Abstract: Parkinson disease (PD) is a progressive, neurodegenerative disorder affecting over 6.1 million people worldwide. Although the cause of PD remains unclear, studies of highly penetrant mutations identified in early-onset familial parkinsonism have contributed to our understanding of the molecular mechanisms underlying disease pathology. Dopamine (DA) transporter (DAT) deficiency syndrome (DTDS) is a distinct type […]
Rosetta is the leading protein modeling tool, with proven performance in protein structure prediction, protein-ligand docking, protein-protein docking, antibody modeling, and structure modeling with experimental information (X-ray, NMR, Cryo-EM). Rosetta algorithms are tested and refined on real experimental data, and have consistently delivered actionable and verifiable wet-lab results.
Protein Structure Prediction
Rosetta consistently outperforms the competition in protein homology modeling at the bi-annual CASP competition and the weekly CAMEO contest (Song, Structure, 2013). Rosetta was the first software package to consistently predict small protein structures “ab initio”, with no homology (Kim, Proteins, 2014).
Rosetta can be combined with experimental structural data to produce better structures, or new atomic-resolution structures that are otherwise impossible. Low-quality x-ray data can be used to produce high-resolution structures (Adams, Ann. Rev. Biophys. 2013), or sparse NMR data can be transformed into useful structures (Lange, PNAS, 2012).
Rosetta is the world leader in computer design of proteins, and has achieved a number of “firsts”, including the first full-computationally designed and experimentally verified protein and the first protein-binding protein designed in a computer.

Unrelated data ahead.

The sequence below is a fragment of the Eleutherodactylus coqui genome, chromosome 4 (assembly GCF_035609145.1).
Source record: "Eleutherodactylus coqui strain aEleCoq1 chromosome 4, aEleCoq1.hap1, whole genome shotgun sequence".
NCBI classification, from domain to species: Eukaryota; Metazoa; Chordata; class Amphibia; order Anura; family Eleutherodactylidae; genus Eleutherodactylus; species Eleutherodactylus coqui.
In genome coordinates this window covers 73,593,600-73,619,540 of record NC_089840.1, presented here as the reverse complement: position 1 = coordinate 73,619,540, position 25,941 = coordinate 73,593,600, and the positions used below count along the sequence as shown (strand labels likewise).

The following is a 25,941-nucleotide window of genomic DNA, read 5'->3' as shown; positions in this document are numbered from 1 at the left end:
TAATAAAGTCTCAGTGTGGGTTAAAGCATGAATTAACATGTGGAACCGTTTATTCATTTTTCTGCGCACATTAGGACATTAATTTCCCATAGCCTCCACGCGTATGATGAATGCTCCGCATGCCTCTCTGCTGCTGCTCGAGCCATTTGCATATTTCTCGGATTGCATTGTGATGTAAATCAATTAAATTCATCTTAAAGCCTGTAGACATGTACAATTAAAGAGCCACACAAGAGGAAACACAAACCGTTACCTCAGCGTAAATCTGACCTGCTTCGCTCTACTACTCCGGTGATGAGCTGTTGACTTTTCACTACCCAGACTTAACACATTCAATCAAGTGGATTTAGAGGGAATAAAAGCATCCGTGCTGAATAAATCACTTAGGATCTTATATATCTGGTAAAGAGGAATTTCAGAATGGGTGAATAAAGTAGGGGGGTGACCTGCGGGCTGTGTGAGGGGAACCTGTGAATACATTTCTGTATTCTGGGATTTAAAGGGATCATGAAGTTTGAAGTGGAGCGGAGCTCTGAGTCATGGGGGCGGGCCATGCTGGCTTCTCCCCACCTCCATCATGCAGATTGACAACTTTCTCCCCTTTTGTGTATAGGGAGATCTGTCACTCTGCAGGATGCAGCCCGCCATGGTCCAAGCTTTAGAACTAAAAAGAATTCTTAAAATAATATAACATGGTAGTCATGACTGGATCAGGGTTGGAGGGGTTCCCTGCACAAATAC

Protein-ligand Interaction Design
Rosetta has proven the ability to re-design natural enzymes to act on novel substrates, even in cases where traditional in vitro evolution methods have failed (Liu & Nivon, PNAS, 2014) . Rosetta has also shown the ability to design nano-molar affinity small-molecule binders “de novo” into previously inactive scaffolds (Tinberg, Nature, 2013). More recently Rosetta has been used to build entirely new proteins with ligand binding activity and concomitant fluorescence, an “artificial GFP” (Dou, Nature, 2018).
Protein-protein Interaction Design
Rosetta is able to design novel target-protein-binding activity into a huge number of inactive protein scaffolds. The hemagluttinin (influenza virus) binder, HB36, was the first-in-class computationally designed nano-molar protein/protein binder (Fleishman, Science, 2011). Since then a BHRF1-protein binder was demonstrated using Rosetta protein engineering on a designed helical bundle (Procko, Cell, 2014), and more recently very high affinity IL2 and IL15 mimic proteins were designed and are being developed as candidate cancer therapeutics by Neoleukin (Silva, Nature, 2019).
Biologics Liability Design
Rosetta in Bench is able to design for protein stability or immunogenicity. Rosetta has demonstrated a number of methods to computationally stabilize candidate biologics, including some in clinical trials (Korkegian, Science, 2005). More recently a variety of methods of automated the process of enhancing protein stability in Rosetta (Lau, JBC, 2018). Rosetta has the built in ability to detect likely immunogenic epitopes using a machine learning algorithm, as well as the unique ability to computationally remove those epitopes while leaving wild-type protein activity intact (King, PNAS, 2014).